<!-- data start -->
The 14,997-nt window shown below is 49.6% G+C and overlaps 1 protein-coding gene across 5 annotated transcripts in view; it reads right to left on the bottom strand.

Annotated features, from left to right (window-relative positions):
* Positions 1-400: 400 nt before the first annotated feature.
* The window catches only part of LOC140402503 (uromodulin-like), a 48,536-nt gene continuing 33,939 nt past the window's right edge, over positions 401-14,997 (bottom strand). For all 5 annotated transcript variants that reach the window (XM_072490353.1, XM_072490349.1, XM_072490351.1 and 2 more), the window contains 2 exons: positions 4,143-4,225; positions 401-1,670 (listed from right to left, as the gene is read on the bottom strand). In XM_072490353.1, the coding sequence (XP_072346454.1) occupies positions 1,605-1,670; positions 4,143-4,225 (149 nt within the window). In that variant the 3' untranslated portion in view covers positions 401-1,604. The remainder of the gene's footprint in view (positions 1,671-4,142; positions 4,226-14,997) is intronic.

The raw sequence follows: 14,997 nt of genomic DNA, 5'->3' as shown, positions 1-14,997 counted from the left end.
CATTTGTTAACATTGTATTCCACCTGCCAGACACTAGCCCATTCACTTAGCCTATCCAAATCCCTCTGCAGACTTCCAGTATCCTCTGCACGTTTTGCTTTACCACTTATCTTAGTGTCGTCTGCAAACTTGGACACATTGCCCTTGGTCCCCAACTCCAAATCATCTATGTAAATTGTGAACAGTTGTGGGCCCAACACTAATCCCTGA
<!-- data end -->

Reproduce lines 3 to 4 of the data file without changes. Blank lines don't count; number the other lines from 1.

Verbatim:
* Positions 1-400: 400 nt before the first annotated feature.
* The window catches only part of LOC140402503 (uromodulin-like), a 48,536-nt gene continuing 33,939 nt past the window's right edge, over positions 401-14,997 (bottom strand). For all 5 annotated transcript variants that reach the window (XM_072490353.1, XM_072490349.1, XM_072490351.1 and 2 more), the window contains 2 exons: positions 4,143-4,225; positions 401-1,670 (listed from right to left, as the gene is read on the bottom strand). In XM_072490353.1, the coding sequence (XP_072346454.1) occupies positions 1,605-1,670; positions 4,143-4,225 (149 nt within the window). In that variant the 3' untranslated portion in view covers positions 401-1,604. The remainder of the gene's footprint in view (positions 1,671-4,142; positions 4,226-14,997) is intronic.